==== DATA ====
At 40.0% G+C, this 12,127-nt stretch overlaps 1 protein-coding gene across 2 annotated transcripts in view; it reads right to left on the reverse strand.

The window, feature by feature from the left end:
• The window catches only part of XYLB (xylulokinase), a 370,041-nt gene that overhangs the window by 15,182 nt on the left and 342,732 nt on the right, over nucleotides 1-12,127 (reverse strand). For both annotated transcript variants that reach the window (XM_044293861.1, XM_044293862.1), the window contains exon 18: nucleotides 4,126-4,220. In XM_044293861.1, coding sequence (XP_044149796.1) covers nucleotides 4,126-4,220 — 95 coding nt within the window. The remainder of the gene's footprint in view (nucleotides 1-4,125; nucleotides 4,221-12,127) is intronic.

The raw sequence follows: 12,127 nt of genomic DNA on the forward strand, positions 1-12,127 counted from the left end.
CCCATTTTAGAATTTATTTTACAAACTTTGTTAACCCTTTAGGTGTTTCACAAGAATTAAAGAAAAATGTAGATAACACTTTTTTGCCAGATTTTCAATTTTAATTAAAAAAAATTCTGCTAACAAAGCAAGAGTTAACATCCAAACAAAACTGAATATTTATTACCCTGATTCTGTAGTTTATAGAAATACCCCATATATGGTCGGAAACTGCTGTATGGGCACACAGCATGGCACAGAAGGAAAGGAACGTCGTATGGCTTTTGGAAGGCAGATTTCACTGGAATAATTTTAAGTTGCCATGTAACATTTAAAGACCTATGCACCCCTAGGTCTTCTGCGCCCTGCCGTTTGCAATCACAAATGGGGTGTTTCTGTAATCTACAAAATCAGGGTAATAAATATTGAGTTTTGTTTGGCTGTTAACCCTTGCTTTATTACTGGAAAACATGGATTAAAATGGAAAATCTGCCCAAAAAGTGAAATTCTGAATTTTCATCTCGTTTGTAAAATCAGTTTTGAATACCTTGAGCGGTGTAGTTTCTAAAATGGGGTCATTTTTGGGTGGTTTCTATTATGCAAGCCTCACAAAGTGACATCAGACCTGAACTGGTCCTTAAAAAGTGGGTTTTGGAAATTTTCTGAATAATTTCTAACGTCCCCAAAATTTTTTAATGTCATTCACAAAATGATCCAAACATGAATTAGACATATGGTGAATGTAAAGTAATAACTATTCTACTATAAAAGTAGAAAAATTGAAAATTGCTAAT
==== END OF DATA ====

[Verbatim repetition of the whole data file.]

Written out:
At 40.0% G+C, this 12,127-nt stretch overlaps 1 protein-coding gene across 2 annotated transcripts in view; it reads right to left on the reverse strand.

The window, feature by feature from the left end:
• The window catches only part of XYLB (xylulokinase), a 370,041-nt gene that overhangs the window by 15,182 nt on the left and 342,732 nt on the right, over nucleotides 1-12,127 (reverse strand). For both annotated transcript variants that reach the window (XM_044293861.1, XM_044293862.1), the window contains exon 18: nucleotides 4,126-4,220. In XM_044293861.1, coding sequence (XP_044149796.1) covers nucleotides 4,126-4,220 — 95 coding nt within the window. The remainder of the gene's footprint in view (nucleotides 1-4,125; nucleotides 4,221-12,127) is intronic.

The raw sequence follows: 12,127 nt of genomic DNA on the forward strand, positions 1-12,127 counted from the left end.
CCCATTTTAGAATTTATTTTACAAACTTTGTTAACCCTTTAGGTGTTTCACAAGAATTAAAGAAAAATGTAGATAACACTTTTTTGCCAGATTTTCAATTTTAATTAAAAAAAATTCTGCTAACAAAGCAAGAGTTAACATCCAAACAAAACTGAATATTTATTACCCTGATTCTGTAGTTTATAGAAATACCCCATATATGGTCGGAAACTGCTGTATGGGCACACAGCATGGCACAGAAGGAAAGGAACGTCGTATGGCTTTTGGAAGGCAGATTTCACTGGAATAATTTTAAGTTGCCATGTAACATTTAAAGACCTATGCACCCCTAGGTCTTCTGCGCCCTGCCGTTTGCAATCACAAATGGGGTGTTTCTGTAATCTACAAAATCAGGGTAATAAATATTGAGTTTTGTTTGGCTGTTAACCCTTGCTTTATTACTGGAAAACATGGATTAAAATGGAAAATCTGCCCAAAAAGTGAAATTCTGAATTTTCATCTCGTTTGTAAAATCAGTTTTGAATACCTTGAGCGGTGTAGTTTCTAAAATGGGGTCATTTTTGGGTGGTTTCTATTATGCAAGCCTCACAAAGTGACATCAGACCTGAACTGGTCCTTAAAAAGTGGGTTTTGGAAATTTTCTGAATAATTTCTAACGTCCCCAAAATTTTTTAATGTCATTCACAAAATGATCCAAACATGAATTAGACATATGGTGAATGTAAAGTAATAACTATTCTACTATAAAAGTAGAAAAATTGAAAATTGCTAAT